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This week we celebrated the International Day of Cooperatives, a day where we acknowledge the contribution that cooperatives and mutuals have made to our society and economy for more than 100 years.

Co-operatives and mutuals are a form of organisation based on reciprocity, autonomy and democracy. There are an estimated 1,600 co-operatives and mutual businesses with more than 13 million members in Australia. Examples range from large agricultural co-operatives and motorists’ mutuals to small disability service co-operatives.

This model of service delivery operates in our sector too, with cooperative models of housing delivery, aged care, disability services and other service types. The Business Council of Cooperatives and Mutuals published an important paper in 2014 that explored how cooperatives deliver public services already, and how they can play an even greater role in the delivery of public services. You can access the paper here.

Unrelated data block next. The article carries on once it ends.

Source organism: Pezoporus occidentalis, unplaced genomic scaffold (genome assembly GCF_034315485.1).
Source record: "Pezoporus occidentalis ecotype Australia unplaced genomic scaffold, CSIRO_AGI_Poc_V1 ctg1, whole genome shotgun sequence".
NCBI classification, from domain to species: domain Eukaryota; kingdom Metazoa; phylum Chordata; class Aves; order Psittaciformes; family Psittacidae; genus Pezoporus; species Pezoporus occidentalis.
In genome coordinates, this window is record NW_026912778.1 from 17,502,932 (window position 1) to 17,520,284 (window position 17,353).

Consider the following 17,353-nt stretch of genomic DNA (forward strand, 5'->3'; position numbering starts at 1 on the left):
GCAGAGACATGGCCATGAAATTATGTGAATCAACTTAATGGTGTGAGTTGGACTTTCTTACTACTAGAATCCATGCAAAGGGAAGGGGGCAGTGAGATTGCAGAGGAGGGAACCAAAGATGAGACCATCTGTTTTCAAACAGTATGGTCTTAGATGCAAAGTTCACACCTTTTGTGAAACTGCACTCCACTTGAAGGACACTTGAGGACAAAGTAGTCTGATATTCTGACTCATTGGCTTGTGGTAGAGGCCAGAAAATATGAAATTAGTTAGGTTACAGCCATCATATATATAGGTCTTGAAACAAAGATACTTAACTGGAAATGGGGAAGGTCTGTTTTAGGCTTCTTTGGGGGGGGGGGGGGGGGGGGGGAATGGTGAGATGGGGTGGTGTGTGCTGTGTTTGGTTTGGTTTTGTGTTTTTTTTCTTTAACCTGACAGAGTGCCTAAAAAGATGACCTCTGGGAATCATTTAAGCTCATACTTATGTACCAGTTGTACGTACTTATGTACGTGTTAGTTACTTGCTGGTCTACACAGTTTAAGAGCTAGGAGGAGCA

This model of service delivery is deservedly attracting more and more attention as an alternative to traditional models of service provision. Just last week, Bill Shorten and Labor committed to “…levelling the playing field for member-owned co-operatives and mutuals” and “…review(ing) existing federal legislation and regulations affecting member-owned co-operatives and mutuals in Australia, and us(ing) the COAG agenda to review State and Territory legislation. The Coalition has long been interested in the model, with former Social Services Minister Kevin Andrews regularly promoting it as an alternative to Commonwealth Service provision. It seems reasonable that we can expect to see even more focus on this model in the period ahead.